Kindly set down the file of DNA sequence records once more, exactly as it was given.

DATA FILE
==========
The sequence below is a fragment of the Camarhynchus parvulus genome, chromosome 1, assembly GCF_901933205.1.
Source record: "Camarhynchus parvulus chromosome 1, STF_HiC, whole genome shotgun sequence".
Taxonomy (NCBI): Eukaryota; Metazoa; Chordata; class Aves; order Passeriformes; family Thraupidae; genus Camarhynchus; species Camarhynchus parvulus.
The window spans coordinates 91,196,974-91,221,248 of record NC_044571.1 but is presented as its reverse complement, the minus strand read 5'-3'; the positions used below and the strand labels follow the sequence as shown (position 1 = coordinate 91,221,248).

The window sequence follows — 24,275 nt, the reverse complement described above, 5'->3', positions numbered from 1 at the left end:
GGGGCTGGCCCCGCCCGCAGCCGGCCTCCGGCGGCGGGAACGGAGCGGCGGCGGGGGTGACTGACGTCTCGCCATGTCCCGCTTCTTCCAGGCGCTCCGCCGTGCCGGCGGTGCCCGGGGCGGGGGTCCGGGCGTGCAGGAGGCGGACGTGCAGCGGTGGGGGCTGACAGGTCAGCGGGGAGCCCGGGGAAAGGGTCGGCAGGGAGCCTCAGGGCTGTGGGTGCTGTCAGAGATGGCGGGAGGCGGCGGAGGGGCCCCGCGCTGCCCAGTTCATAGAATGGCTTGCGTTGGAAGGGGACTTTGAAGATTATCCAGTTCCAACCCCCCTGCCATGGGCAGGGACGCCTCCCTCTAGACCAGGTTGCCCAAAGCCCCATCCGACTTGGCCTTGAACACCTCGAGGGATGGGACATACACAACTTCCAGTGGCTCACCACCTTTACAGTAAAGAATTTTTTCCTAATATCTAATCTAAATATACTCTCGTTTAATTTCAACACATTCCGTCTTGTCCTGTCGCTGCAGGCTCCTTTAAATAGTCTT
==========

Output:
The sequence below is a fragment of the Camarhynchus parvulus genome, chromosome 1, assembly GCF_901933205.1.
Source record: "Camarhynchus parvulus chromosome 1, STF_HiC, whole genome shotgun sequence".
Taxonomy (NCBI): Eukaryota; Metazoa; Chordata; class Aves; order Passeriformes; family Thraupidae; genus Camarhynchus; species Camarhynchus parvulus.
The window spans coordinates 91,196,974-91,221,248 of record NC_044571.1 but is presented as its reverse complement, the minus strand read 5'-3'; the positions used below and the strand labels follow the sequence as shown (position 1 = coordinate 91,221,248).

The window sequence follows — 24,275 nt, the reverse complement described above, 5'->3', positions numbered from 1 at the left end:
GGGGCTGGCCCCGCCCGCAGCCGGCCTCCGGCGGCGGGAACGGAGCGGCGGCGGGGGTGACTGACGTCTCGCCATGTCCCGCTTCTTCCAGGCGCTCCGCCGTGCCGGCGGTGCCCGGGGCGGGGGTCCGGGCGTGCAGGAGGCGGACGTGCAGCGGTGGGGGCTGACAGGTCAGCGGGGAGCCCGGGGAAAGGGTCGGCAGGGAGCCTCAGGGCTGTGGGTGCTGTCAGAGATGGCGGGAGGCGGCGGAGGGGCCCCGCGCTGCCCAGTTCATAGAATGGCTTGCGTTGGAAGGGGACTTTGAAGATTATCCAGTTCCAACCCCCCTGCCATGGGCAGGGACGCCTCCCTCTAGACCAGGTTGCCCAAAGCCCCATCCGACTTGGCCTTGAACACCTCGAGGGATGGGACATACACAACTTCCAGTGGCTCACCACCTTTACAGTAAAGAATTTTTTCCTAATATCTAATCTAAATATACTCTCGTTTAATTTCAACACATTCCGTCTTGTCCTGTCGCTGCAGGCTCCTTTAAATAGTCTT